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Canadian teens are gambling online in worrying numbers: study

Canadian teens are gambling

Canadian teens are gamblingToo many Canadian are teens gambling, says researchers.

A new study from the Centre for Addiction and Mental Health (CAMH) and the University of Waterloo finds that nearly 10 per cent of teens in three Canadian provinces report that they have gambled online in the past three months.

The study comes from the 2012-2013 Youth Gambling Survey conducted in conjunction with the Canadian Youth Smoking Survey in three provinces, Newfoundland and Labrador, Ontario and Saskatchewan and was completed by a total of 10,035 students in grades nine to 12 (aged 13-19). Results showed a prevalence in online gambling that was significantly higher than determined by previous studies, finding that 9.4 per cent of teens reported gambling online during the past three months and a total of 41.6 per cent reported having gambled money or something of value in either offline or online gambling, with differences between the three provinces found to be negligible.

“This study clearly shows that many youth are gambling online despite restrictions,” say the study’s authors. “Further restrictions and harm reduction approaches are needed to ensure that the wide availability of online and simulated gambling does not lead to increases in problem gambling.”

The study found that for Canadian teens, popular gambling activities included dares or challenges (22 per cent), instant-win or scratch tickets (14 per cent), games of skill such as pool or darts (12 per cent), offline sports pools (9 per cent) and card games such as poker or blackjack (9 per cent). Gambling on the outcome of video games emerged as an area of concern, with 14.5 per cent of males and 5.1 per cent of females reporting that they engaged in the activity.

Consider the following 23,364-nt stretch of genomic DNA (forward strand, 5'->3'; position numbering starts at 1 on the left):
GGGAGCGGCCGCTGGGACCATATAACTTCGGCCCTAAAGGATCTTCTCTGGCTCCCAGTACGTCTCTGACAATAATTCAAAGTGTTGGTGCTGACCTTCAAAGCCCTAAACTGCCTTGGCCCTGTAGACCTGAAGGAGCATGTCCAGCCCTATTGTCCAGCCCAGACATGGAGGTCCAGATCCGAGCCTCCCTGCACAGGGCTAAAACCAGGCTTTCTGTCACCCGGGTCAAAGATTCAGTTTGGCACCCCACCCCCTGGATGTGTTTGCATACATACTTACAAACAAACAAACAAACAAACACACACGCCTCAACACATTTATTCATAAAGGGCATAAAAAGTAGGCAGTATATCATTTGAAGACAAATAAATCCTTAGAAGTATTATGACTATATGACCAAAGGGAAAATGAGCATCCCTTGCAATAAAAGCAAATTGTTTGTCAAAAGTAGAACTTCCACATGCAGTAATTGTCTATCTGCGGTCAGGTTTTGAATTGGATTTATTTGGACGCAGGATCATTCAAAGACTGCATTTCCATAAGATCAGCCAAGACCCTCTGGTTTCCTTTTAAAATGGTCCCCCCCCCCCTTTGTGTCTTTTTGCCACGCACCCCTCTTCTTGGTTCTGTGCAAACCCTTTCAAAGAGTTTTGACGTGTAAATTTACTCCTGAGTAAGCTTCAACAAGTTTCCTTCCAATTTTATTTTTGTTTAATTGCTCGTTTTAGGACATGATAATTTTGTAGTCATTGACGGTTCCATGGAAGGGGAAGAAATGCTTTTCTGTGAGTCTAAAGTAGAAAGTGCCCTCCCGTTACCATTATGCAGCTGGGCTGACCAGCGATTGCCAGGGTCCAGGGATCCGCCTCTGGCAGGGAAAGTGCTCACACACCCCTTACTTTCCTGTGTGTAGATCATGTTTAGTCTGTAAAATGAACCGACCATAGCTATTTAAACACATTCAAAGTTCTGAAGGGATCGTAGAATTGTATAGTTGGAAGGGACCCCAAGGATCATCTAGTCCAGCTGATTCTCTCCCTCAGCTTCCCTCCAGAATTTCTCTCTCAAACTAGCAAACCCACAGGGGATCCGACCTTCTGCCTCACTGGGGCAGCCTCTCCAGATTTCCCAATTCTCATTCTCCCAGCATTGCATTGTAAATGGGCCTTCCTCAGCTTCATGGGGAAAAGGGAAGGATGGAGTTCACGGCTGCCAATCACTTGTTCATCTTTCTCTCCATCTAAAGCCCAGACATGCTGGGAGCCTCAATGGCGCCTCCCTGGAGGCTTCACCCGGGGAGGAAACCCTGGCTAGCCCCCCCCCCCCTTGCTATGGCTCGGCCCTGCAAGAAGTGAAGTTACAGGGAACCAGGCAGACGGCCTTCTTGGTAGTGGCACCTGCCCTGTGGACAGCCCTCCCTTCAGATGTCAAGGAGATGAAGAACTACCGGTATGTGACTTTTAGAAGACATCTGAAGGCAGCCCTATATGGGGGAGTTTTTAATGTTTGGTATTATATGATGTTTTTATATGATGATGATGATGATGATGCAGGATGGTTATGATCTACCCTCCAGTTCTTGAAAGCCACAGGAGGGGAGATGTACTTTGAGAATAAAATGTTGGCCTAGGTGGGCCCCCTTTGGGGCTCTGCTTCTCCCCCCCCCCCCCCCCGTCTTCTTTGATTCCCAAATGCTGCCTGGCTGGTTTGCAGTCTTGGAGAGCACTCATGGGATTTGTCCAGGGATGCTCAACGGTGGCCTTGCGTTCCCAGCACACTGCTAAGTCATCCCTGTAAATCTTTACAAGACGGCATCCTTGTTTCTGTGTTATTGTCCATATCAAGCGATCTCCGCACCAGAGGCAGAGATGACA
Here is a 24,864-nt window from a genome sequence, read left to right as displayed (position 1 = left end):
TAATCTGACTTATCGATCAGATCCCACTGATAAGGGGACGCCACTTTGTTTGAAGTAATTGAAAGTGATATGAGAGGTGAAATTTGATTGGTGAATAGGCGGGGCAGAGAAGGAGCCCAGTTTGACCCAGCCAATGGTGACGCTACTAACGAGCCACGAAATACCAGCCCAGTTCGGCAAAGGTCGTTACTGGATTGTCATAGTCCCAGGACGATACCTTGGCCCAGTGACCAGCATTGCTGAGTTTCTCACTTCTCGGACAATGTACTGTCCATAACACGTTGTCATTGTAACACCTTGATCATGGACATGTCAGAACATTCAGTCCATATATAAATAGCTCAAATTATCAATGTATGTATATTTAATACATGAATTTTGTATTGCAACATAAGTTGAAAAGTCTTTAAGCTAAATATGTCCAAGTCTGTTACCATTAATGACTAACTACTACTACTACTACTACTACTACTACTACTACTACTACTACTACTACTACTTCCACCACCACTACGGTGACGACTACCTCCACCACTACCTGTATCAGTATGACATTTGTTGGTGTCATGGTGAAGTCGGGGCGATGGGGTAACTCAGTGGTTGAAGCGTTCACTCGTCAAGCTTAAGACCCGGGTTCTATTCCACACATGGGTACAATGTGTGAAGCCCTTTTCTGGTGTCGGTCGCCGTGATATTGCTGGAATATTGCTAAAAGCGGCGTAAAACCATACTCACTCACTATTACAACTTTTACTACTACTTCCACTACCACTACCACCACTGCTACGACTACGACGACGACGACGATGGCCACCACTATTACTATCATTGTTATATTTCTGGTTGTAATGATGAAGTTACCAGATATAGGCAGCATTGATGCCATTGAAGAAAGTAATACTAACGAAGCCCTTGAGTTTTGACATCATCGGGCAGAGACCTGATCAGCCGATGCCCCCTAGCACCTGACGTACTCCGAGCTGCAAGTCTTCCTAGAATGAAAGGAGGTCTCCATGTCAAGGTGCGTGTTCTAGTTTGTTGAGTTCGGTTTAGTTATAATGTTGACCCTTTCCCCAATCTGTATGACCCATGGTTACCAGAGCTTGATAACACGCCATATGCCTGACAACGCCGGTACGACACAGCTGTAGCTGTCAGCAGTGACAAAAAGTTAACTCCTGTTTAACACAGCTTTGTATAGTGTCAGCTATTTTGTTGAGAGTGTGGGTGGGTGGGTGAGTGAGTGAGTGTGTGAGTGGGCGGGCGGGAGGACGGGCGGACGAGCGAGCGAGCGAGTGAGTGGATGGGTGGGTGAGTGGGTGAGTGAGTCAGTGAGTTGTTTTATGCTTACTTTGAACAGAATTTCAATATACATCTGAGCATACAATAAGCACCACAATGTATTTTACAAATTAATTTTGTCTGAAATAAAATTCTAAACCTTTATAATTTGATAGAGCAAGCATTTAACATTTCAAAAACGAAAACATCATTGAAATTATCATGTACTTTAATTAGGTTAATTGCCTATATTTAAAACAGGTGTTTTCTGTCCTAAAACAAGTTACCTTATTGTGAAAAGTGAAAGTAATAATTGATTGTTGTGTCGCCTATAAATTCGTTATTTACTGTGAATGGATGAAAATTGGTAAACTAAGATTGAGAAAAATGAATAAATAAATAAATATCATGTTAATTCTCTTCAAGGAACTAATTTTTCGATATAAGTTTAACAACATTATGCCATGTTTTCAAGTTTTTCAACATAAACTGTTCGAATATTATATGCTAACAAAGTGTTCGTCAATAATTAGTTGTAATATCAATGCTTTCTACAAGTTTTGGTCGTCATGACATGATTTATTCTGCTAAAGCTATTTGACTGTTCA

“The lines between gambling games and video games have become blurred as technology has changed,” say the authors. “Researchers have therefore become concerned that engaging in gambling with video games may increase the likelihood that gambling is viewed as more socially acceptable, may increase positive attitudes towards gambling, and could potentially increase the likelihood of problem gambling in the future.”

The researchers note that research on online gambling is still at an early stage, and given the increasing legalization of online gambling, more work is desperately needed on the topic. (Four Canadian provinces have legalized online gambling -Ontario, B.C., Manitoba and Quebec.)

Between 2003 and 2014 the online gaming industry grew from $7.4 to $39.5 billion (USD). Some industry practices aimed at gaining more customers – such as offering free demo versions of games and integrating gaming applications into video games and social networking sites like Facebook – are proving particularly successful with the youth market. One study in Australia found that a significant proportion of youth were engaging in simulated gambling, a practice that produces a greater risk for problem gambling.

A recent study in Italy found that gambling behaviour among teens was associated with other high-risk behaviours such as smoking cigarettes, drinking alcohol and energy drinks and smoking marijuana.

The Canadian study was published this month in the journal BMC Public Health.

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About The Author /

Jayson is a writer, researcher and educator with a PhD in political philosophy from the University of Ottawa. His interests range from bioethics and innovations in the health sciences to governance, social justice and the history of ideas.
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